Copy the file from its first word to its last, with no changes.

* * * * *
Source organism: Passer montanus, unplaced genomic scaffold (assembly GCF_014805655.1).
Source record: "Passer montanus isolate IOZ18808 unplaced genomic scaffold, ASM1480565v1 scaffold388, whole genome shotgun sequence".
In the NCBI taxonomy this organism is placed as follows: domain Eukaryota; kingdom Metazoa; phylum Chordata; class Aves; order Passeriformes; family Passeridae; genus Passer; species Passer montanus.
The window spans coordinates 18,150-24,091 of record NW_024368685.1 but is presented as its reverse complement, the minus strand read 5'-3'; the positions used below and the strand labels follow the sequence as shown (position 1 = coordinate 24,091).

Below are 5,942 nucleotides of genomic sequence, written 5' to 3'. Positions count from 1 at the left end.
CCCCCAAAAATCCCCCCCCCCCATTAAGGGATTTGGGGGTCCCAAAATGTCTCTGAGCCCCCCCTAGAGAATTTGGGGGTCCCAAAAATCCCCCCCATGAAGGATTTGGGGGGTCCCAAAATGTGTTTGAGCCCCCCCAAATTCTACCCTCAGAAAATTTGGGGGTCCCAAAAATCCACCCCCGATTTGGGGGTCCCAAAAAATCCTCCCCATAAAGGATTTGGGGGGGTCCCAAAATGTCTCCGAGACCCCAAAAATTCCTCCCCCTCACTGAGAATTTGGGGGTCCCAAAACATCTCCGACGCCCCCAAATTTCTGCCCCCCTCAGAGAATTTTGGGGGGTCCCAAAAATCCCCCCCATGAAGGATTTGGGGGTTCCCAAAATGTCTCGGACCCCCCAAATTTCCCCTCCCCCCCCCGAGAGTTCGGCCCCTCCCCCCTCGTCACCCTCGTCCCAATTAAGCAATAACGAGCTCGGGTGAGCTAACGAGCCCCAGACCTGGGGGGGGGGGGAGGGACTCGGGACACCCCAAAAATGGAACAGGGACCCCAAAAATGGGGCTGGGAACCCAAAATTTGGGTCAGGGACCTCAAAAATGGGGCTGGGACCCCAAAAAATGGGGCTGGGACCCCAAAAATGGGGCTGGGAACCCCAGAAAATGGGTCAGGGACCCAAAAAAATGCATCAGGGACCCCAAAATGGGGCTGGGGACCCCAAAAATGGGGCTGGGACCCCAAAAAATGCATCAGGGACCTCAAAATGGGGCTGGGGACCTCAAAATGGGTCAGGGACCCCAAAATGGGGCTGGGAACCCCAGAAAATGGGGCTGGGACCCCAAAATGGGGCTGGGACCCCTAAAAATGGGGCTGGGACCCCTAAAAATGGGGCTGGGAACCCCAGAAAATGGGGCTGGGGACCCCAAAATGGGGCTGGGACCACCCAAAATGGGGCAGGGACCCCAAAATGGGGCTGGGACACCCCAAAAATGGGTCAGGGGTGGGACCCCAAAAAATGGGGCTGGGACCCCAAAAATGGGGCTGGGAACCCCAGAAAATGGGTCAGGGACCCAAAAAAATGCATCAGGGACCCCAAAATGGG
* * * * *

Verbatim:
Source organism: Passer montanus, unplaced genomic scaffold (assembly GCF_014805655.1).
Source record: "Passer montanus isolate IOZ18808 unplaced genomic scaffold, ASM1480565v1 scaffold388, whole genome shotgun sequence".
In the NCBI taxonomy this organism is placed as follows: domain Eukaryota; kingdom Metazoa; phylum Chordata; class Aves; order Passeriformes; family Passeridae; genus Passer; species Passer montanus.
The window spans coordinates 18,150-24,091 of record NW_024368685.1 but is presented as its reverse complement, the minus strand read 5'-3'; the positions used below and the strand labels follow the sequence as shown (position 1 = coordinate 24,091).

Below are 5,942 nucleotides of genomic sequence, written 5' to 3'. Positions count from 1 at the left end.
CCCCCAAAAATCCCCCCCCCCCATTAAGGGATTTGGGGGTCCCAAAATGTCTCTGAGCCCCCCCTAGAGAATTTGGGGGTCCCAAAAATCCCCCCCATGAAGGATTTGGGGGGTCCCAAAATGTGTTTGAGCCCCCCCAAATTCTACCCTCAGAAAATTTGGGGGTCCCAAAAATCCACCCCCGATTTGGGGGTCCCAAAAAATCCTCCCCATAAAGGATTTGGGGGGGTCCCAAAATGTCTCCGAGACCCCAAAAATTCCTCCCCCTCACTGAGAATTTGGGGGTCCCAAAACATCTCCGACGCCCCCAAATTTCTGCCCCCCTCAGAGAATTTTGGGGGGTCCCAAAAATCCCCCCCATGAAGGATTTGGGGGTTCCCAAAATGTCTCGGACCCCCCAAATTTCCCCTCCCCCCCCCGAGAGTTCGGCCCCTCCCCCCTCGTCACCCTCGTCCCAATTAAGCAATAACGAGCTCGGGTGAGCTAACGAGCCCCAGACCTGGGGGGGGGGGGAGGGACTCGGGACACCCCAAAAATGGAACAGGGACCCCAAAAATGGGGCTGGGAACCCAAAATTTGGGTCAGGGACCTCAAAAATGGGGCTGGGACCCCAAAAAATGGGGCTGGGACCCCAAAAATGGGGCTGGGAACCCCAGAAAATGGGTCAGGGACCCAAAAAAATGCATCAGGGACCCCAAAATGGGGCTGGGGACCCCAAAAATGGGGCTGGGACCCCAAAAAATGCATCAGGGACCTCAAAATGGGGCTGGGGACCTCAAAATGGGTCAGGGACCCCAAAATGGGGCTGGGAACCCCAGAAAATGGGGCTGGGACCCCAAAATGGGGCTGGGACCCCTAAAAATGGGGCTGGGACCCCTAAAAATGGGGCTGGGAACCCCAGAAAATGGGGCTGGGGACCCCAAAATGGGGCTGGGACCACCCAAAATGGGGCAGGGACCCCAAAATGGGGCTGGGACACCCCAAAAATGGGTCAGGGGTGGGACCCCAAAAAATGGGGCTGGGACCCCAAAAATGGGGCTGGGAACCCCAGAAAATGGGTCAGGGACCCAAAAAAATGCATCAGGGACCCCAAAATGGG